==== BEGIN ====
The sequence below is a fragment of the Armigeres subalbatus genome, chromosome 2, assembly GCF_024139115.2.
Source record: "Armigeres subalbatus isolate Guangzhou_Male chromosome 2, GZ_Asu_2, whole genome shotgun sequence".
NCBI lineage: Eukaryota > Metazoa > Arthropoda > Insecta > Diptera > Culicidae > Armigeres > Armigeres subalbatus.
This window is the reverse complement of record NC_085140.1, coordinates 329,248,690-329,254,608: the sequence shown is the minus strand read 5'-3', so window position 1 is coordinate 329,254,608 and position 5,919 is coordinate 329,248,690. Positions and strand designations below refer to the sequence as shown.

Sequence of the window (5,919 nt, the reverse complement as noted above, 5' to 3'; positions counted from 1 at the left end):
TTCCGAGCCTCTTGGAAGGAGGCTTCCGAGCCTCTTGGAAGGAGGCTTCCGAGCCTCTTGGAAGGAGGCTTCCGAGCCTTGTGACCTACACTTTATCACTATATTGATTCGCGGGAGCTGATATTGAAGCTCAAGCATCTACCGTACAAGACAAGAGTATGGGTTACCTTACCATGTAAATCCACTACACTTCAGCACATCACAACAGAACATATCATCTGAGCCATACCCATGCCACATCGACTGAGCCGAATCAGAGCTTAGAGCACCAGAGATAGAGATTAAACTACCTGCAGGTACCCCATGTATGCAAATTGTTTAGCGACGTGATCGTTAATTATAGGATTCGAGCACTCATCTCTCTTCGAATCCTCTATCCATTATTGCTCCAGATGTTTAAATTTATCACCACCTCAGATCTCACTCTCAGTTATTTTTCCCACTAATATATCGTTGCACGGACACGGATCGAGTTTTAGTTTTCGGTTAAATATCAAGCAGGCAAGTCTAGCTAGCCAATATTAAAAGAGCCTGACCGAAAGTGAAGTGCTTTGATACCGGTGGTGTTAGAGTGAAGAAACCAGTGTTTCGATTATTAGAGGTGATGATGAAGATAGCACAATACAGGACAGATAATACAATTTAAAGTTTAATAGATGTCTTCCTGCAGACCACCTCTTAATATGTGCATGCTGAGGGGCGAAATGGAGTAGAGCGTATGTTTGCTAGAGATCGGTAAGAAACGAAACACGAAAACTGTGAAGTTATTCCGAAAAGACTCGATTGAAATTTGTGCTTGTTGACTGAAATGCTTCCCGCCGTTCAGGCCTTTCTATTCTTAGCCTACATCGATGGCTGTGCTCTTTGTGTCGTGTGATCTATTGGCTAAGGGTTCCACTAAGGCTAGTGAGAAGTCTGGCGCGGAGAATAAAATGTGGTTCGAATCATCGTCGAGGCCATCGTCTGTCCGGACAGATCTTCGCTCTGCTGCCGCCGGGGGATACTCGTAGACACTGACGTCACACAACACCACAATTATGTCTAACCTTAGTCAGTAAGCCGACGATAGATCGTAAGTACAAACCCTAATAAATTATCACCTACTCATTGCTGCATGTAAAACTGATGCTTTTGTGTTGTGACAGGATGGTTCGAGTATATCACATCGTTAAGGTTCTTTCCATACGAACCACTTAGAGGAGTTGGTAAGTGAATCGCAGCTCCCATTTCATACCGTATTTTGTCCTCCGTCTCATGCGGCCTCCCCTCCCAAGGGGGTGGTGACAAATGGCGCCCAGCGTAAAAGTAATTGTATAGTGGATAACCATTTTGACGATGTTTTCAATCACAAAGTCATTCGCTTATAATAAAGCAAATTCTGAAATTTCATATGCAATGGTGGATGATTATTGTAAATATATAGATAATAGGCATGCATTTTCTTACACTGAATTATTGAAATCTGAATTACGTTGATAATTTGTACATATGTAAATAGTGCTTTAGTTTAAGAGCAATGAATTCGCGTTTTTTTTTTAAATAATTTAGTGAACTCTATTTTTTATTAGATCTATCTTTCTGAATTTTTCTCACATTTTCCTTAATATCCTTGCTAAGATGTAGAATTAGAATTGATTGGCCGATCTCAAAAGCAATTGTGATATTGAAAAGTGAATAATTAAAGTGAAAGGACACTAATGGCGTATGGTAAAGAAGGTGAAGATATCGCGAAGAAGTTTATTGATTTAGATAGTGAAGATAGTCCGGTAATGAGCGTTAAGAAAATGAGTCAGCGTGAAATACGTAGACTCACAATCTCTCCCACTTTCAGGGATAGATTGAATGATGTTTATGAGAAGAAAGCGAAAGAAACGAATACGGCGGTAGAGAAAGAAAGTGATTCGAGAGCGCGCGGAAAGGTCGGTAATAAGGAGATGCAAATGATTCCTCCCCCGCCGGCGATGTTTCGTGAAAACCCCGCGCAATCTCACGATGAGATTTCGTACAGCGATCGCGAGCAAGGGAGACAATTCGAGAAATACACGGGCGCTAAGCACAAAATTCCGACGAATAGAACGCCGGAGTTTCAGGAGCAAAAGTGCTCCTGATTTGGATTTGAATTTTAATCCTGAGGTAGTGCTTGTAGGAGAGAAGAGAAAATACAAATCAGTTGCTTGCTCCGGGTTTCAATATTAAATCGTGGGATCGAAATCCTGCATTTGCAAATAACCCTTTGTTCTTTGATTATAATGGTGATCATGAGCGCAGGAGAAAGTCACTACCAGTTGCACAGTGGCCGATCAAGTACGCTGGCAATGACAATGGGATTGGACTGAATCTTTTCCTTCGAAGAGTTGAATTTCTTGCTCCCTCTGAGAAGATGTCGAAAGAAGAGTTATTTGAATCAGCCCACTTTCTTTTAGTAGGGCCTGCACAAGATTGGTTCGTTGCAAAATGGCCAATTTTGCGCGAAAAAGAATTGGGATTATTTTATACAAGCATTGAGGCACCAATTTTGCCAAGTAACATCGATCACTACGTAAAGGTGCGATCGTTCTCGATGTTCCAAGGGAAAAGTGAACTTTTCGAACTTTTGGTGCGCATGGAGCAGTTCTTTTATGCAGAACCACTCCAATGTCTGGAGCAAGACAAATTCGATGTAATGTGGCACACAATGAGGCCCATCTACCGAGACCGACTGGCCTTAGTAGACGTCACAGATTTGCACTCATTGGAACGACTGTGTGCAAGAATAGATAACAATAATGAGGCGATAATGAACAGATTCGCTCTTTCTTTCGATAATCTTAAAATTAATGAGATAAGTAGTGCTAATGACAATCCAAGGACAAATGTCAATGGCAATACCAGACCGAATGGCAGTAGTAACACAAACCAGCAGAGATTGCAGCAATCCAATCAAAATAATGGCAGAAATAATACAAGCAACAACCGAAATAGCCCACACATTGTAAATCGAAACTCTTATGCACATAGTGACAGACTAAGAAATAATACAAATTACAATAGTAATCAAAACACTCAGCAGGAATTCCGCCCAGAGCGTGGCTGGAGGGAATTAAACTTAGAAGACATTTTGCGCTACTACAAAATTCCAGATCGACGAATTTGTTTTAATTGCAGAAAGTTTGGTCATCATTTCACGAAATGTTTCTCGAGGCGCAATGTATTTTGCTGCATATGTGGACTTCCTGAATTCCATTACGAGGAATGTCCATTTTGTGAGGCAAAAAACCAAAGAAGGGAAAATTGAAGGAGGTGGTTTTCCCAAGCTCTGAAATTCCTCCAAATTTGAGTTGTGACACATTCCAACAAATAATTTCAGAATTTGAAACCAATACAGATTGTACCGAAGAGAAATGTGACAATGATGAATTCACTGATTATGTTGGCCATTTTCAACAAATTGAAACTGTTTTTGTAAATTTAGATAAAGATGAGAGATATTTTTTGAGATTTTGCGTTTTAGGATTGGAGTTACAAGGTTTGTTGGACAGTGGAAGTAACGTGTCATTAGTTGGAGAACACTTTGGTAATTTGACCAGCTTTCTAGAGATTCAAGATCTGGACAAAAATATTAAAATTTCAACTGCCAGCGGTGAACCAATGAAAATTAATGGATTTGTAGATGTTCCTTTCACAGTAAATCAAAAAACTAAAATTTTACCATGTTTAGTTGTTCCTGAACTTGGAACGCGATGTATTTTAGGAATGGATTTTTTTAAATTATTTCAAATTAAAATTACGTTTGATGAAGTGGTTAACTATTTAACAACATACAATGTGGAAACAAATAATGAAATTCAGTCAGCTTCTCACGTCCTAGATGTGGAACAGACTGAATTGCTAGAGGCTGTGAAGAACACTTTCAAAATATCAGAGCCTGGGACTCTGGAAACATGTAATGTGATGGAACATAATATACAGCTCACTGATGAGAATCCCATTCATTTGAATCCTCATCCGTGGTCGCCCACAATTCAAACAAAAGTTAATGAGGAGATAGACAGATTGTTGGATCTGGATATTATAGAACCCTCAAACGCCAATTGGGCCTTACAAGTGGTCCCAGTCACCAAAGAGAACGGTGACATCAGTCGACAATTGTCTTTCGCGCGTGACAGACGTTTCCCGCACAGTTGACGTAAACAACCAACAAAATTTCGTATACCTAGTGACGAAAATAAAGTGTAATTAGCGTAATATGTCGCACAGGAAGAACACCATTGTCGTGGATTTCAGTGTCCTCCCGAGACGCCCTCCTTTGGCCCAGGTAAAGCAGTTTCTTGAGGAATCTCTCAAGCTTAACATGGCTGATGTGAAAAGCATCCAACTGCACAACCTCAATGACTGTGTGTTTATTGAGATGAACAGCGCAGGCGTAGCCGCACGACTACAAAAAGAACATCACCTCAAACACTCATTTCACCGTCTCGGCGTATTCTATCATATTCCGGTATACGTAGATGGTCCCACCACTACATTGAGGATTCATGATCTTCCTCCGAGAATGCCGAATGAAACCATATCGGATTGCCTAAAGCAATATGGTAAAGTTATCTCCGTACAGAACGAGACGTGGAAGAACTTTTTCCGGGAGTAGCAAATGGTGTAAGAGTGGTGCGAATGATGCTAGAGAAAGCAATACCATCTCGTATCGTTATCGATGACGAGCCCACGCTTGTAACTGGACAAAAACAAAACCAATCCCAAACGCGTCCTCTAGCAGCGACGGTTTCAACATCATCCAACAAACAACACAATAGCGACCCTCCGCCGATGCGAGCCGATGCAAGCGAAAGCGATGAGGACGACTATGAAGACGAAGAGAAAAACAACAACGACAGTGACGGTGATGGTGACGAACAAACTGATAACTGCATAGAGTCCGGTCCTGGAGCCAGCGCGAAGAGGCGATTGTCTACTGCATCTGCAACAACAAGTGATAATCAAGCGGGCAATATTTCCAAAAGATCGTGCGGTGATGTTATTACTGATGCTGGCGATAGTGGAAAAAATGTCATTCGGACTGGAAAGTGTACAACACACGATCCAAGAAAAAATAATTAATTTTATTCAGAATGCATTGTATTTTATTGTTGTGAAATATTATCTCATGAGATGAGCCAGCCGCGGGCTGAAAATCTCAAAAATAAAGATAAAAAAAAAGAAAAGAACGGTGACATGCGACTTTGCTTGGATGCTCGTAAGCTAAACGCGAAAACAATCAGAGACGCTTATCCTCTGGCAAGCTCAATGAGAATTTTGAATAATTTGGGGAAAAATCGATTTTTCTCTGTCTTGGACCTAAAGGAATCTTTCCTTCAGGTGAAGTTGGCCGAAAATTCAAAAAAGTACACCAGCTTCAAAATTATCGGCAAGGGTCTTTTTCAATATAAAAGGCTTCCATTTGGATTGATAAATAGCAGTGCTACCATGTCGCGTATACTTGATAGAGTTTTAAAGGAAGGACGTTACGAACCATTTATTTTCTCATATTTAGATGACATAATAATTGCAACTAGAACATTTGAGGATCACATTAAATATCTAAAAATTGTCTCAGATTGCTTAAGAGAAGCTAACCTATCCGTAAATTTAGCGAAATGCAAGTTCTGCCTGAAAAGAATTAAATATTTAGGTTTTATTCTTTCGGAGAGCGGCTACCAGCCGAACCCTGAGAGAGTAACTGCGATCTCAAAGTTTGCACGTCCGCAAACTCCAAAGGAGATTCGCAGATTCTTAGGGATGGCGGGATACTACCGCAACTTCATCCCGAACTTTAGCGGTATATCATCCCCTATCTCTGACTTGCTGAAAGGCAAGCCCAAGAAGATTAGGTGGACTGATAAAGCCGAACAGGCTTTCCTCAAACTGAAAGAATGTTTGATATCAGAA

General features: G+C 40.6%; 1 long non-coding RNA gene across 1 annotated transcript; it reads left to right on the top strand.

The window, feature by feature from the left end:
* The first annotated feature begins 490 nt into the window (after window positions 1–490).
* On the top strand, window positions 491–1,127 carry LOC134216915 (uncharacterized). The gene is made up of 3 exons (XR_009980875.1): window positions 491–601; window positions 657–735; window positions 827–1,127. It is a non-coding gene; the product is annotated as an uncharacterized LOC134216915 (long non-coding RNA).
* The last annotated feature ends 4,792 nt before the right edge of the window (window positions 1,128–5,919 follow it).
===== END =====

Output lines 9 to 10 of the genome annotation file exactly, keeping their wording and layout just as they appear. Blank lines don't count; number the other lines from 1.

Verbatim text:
* The first annotated feature begins 490 nt into the window (after window positions 1–490).
* On the top strand, window positions 491–1,127 carry LOC134216915 (uncharacterized). The gene is made up of 3 exons (XR_009980875.1): window positions 491–601; window positions 657–735; window positions 827–1,127. It is a non-coding gene; the product is annotated as an uncharacterized LOC134216915 (long non-coding RNA).